GitHub Hit with the Biggest DDoS Assault Ever Recorded – No Botnets, No Malware Used!

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Mar 1

GitHub has apparently managed to survive the biggest online assault ever recorded. The Distributed Denial of Service (DDoS) attack began at 17:21 UTC when 1.35 terabits per second of traffic hit the platform. The attack did NOT use any botnet. was unavailable from 17:21 to 17:26 and intermittently unavailable from 17:26 to 17:30 on February 28, the company said today.

While the developer platform initially struggled with outages, within 10 minutes all the traffic was routed to Akamai – its  DDoS mitigation service – to block malicious traffic. “The first portion of the attack peaked at 1.35Tbps and there was a second 400Gbps spike a little after 18:00 UTC,” the platform said in its report.

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In comparison, the previous biggest assault that targeted internet infrastructure company Dyn in 2016 peaked at 1.2 Tbps and had caused issues for a number of major companies. GitHub’s swift response to this attack is actually in part because of that Dyn attack, since companies who struggled during the 2016 traffic onslaught had started to work on solutions to deal with similar or even bigger attacks.

What exactly happened during this GitHub DDoS attack

The GitHub DDoS attack didn’t use any botnets and actually came from memcached servers. Earlier in the week, Cloudflare posted about a new amplified denial-of-service attack vector that abuses the memcached distributed in-memory caching utility, used to speed up dynamic web applications by sharing the database load. “The general idea behind all amplification attacks is the same,” the company had said.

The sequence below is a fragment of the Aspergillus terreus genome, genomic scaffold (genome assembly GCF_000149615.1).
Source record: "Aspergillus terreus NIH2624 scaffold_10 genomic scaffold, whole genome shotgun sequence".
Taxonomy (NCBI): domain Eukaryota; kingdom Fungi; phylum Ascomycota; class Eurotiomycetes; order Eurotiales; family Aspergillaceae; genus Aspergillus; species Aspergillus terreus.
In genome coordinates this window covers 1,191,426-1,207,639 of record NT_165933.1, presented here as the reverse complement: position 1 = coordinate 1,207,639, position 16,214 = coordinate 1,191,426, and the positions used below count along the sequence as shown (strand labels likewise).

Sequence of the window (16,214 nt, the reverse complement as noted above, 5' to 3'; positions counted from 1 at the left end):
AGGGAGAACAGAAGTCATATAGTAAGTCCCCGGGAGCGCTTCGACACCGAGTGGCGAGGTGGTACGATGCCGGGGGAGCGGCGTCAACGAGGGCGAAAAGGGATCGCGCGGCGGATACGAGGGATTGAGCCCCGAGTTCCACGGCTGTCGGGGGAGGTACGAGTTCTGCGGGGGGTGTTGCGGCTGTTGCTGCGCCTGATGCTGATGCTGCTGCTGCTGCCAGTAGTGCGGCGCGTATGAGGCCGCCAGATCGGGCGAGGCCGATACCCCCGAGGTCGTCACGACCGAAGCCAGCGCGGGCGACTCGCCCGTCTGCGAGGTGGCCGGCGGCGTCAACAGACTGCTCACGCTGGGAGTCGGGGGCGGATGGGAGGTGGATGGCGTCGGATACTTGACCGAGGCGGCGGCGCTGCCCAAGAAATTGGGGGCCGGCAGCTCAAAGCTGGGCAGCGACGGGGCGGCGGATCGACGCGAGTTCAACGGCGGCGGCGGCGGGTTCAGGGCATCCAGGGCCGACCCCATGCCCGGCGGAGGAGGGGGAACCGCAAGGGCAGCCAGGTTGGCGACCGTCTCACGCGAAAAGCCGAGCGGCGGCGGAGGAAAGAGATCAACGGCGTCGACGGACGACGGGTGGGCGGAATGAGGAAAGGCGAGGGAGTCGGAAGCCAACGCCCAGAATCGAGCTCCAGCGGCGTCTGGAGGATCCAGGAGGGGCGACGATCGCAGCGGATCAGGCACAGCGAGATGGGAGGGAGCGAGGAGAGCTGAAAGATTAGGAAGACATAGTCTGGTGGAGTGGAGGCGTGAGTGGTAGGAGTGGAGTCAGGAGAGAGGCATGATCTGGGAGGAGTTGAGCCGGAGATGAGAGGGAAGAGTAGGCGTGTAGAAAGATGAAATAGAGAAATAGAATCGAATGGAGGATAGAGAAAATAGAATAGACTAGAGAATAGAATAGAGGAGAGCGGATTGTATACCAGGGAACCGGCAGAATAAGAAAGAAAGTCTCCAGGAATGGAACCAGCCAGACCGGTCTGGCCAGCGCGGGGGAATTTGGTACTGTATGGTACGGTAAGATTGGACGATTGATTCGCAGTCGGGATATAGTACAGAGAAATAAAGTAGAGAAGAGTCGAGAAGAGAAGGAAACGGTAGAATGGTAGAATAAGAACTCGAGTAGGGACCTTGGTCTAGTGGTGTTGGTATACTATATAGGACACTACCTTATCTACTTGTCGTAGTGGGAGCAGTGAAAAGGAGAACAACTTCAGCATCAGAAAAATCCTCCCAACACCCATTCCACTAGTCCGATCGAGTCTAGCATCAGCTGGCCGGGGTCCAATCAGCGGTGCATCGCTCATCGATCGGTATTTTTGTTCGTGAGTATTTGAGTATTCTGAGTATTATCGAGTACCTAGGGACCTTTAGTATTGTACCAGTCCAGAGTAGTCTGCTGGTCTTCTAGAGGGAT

“An IP-spoofing capable attacker sends forged requests to a vulnerable UDP server. The UDP server, not knowing the request is forged, politely prepares the response. The problem happens when thousands of responses are delivered to an unsuspecting target host, overwhelming its resources – most typically the network itself.”

GitHub said that the attack originated from over a thousand different autonomous systems (ASNs) across tens of thousands of unique endpoints. “It was an amplification attack using the memcached-based approach described above that peaked at 1.35Tbps via 126.9 million packets per second,” the developer platform added.

The attack type that had only started to appear a few days ago with smaller attacks spotted in Asia, Europe and North America, had major infrastructure companies getting prepared for possible bigger attacks. Akamai also recently implemented specific mitigations for these so-called memcrashed attacks. According to the company, about 100,000 memcached servers – that are supposed to speed networks/websites and never left exposed on the public internet – currently remain exposed. These can be – and are being – used by attackers to send them a special command packet that the server will respond to with a much larger reply.

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Known as the amplification attack, attackers don’t need to recruit a botnet as they can simply spoof the IP address of their victim and send small queries to multiple memcached servers that are then designed to elicit a much larger response. The memcached systems can then return 50 times the data of the requests back to the victim.

While Akamai acted quickly, it appears GitHub would probably act as Dyn for future amplification attacks as threat intelligence firms work to reduce the downtime and outages that the platform experienced. GitHub has assured that “at no point was the confidentiality or integrity of your data at risk”.